India possesses several obvious advantages with respect to China, including a positive image as “the world’s biggest democracy” and official use of the English language. Both of those features, though not necessarily as solid as some might suppose, facilitate India’s global relationship-building, especially within the Western world.
India does sit alongside China at the core of a now expanding grouping of Brazil, Russia, India, China and South Africa (BRICS) that is seriously threatening to mount a challenge to the US dollar and thereby reconfigure international trade. However, it is important to note that India has successfully resisted China’s effort, embodied by Xi Jinping’s Belt and Road Initiative, to dominate and unilaterally manage the evolution of Asian and indeed global infrastructure.
So how well founded is Liu’s observation that “Indian monopolist capitalists will not allow Western companies to make a lot of money in the Indian market?” The claim does have some merit when compared with the Chinese system. China has achieved a paradoxical success by massively attracting US and European capitalists to its historically expanding markets. Those same capitalists officially deplore China’s authoritarian system. But they couldn’t be insensitive to the fact that, in a matter of decades, China has lifted 800 million people out of poverty, producing the world’s fastest-growing consumer economy.
Liu is right to mention the factor of monopoly. Unlike open capitalist economies, for China the practice of monopoly is a privilege of the state, which guides the economy and sets the rules by which foreign investors can operate in its markets. In contrast, Western companies vie at home for a position as private monopolies. They are driven by the goal of “owning” their respective marketplaces and are skilled at keeping competition at bay. They strive to be monopolists in any lucrative marketplace, which they achieve at home but fail to do so in China.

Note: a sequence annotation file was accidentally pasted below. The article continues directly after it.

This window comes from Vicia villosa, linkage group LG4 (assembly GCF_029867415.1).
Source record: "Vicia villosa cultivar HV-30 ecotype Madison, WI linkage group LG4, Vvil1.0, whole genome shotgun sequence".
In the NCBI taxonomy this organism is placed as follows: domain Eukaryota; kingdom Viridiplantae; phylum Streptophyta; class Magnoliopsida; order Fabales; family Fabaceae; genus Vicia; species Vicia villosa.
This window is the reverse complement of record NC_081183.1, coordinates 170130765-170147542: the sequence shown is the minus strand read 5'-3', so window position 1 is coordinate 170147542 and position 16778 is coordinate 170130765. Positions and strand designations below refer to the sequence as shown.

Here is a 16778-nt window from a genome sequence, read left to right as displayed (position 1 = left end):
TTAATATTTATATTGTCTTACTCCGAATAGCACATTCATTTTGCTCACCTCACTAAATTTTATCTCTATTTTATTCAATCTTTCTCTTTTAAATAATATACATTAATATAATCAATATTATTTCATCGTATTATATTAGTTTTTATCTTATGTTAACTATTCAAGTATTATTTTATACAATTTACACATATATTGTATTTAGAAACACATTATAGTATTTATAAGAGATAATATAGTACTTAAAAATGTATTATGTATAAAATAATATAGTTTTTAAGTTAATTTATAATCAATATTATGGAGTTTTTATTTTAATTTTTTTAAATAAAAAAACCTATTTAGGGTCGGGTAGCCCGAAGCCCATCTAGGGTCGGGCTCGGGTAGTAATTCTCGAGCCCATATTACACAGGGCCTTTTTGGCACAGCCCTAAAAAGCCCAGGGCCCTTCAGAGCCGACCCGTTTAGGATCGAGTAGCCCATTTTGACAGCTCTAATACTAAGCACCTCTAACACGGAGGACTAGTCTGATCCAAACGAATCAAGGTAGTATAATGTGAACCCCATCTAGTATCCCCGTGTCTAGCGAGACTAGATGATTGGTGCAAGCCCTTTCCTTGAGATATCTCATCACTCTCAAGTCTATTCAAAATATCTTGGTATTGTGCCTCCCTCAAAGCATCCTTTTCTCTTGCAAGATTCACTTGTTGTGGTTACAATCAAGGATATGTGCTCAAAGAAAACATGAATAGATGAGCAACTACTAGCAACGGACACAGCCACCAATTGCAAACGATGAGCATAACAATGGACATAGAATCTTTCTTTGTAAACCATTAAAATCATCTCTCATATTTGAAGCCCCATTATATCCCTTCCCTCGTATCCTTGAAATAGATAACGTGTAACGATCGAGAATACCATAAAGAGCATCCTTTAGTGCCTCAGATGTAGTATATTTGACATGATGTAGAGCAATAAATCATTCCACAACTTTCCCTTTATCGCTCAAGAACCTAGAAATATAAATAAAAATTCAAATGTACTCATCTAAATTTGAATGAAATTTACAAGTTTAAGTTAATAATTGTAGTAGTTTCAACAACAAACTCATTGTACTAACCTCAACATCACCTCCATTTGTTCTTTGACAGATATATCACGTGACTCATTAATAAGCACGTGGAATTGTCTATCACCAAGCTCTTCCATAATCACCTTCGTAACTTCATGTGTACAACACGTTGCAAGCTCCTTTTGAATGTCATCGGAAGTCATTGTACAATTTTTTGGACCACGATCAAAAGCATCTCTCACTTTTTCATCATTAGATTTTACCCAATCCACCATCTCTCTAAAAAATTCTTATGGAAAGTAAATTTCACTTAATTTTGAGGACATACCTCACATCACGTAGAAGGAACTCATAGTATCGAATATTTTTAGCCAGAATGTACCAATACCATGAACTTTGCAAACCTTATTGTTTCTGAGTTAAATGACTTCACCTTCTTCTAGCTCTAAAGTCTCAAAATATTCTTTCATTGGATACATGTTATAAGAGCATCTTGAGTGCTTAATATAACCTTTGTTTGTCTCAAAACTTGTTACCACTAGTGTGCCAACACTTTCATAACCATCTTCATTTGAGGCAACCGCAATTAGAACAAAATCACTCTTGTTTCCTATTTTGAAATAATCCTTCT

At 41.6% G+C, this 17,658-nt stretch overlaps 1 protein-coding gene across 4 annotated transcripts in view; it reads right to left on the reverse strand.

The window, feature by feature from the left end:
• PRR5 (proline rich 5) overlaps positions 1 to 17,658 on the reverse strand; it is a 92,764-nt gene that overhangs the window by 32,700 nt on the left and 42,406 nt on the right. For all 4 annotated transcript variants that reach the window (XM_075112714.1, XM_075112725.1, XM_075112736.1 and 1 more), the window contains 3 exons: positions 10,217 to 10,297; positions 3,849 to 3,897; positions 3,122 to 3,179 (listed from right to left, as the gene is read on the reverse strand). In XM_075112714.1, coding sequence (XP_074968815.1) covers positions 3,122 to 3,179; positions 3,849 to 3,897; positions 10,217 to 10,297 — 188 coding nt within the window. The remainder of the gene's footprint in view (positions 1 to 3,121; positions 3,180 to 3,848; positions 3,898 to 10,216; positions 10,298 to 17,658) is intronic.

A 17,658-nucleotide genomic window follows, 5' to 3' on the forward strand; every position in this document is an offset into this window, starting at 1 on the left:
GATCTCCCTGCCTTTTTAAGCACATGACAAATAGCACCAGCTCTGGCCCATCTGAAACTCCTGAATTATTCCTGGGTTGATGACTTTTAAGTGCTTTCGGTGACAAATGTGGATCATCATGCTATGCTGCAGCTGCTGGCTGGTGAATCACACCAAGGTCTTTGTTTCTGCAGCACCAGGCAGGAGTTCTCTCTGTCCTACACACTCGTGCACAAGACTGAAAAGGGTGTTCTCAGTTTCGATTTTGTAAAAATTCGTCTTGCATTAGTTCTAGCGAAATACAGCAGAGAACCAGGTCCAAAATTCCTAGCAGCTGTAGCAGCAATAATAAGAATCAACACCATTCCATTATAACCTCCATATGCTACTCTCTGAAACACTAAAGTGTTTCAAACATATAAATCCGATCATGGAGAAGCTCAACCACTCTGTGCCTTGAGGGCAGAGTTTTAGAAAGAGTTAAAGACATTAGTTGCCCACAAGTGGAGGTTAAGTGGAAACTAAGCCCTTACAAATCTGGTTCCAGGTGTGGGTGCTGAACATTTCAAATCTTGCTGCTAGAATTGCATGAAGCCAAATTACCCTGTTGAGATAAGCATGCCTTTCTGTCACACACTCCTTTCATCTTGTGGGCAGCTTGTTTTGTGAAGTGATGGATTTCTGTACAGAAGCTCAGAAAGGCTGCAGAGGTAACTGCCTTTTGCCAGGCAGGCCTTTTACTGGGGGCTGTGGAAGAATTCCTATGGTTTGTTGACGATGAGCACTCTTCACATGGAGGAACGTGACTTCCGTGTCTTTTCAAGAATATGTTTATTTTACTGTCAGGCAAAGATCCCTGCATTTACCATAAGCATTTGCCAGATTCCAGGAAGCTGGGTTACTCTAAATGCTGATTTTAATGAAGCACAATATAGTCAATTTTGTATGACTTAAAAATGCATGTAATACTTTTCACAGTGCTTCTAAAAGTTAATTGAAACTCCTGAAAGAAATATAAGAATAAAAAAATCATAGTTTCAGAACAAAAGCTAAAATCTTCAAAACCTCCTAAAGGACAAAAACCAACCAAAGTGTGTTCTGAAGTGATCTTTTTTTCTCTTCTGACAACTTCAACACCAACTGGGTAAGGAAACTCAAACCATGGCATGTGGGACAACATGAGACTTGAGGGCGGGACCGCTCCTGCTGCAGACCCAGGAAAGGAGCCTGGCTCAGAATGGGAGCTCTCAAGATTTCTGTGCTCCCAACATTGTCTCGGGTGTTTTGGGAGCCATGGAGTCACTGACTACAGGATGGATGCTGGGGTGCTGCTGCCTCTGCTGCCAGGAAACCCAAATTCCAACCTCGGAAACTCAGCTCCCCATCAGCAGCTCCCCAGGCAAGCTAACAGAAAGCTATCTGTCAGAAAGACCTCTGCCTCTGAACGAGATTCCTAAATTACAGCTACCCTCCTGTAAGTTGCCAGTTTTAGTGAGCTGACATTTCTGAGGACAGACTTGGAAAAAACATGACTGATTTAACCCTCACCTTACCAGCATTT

Western Capitalism has become a monopoly culture, which is one aspect of what economist and former finance minister of Greece Yanis Varoufakis calls “technofeudalism.” What a monopolizing company can’t accomplish through the unique quality of its products, it achieves through the science of branding combined with the logic of financialized capitalism. Thanks to accumulated and well-managed financial clout, monopolies consolidate their marketplace by either buying or crushing their competition. That has become the unwritten “law of the land,” a law everyone has learned to respect.
Liu is right. India does count a number of powerful monopolistic capitalists, but the role they play on the global stage will always be ambiguous. For the moment, India is caught between the logic of the financialized West — whose banks and financial institutions along with its governments still call the shots — and the centralized, authoritarian model of China. India’s monopolists lack the ability to compete on the same scale as Western monopolies like Amazon, Microsoft and Facebook, which increasingly function as platforms that provide an exclusive space within which others operate. And the Indian state, for complex historical and ideological reasons, simply lacks the means to control and literally monopolize its economy the way China has done.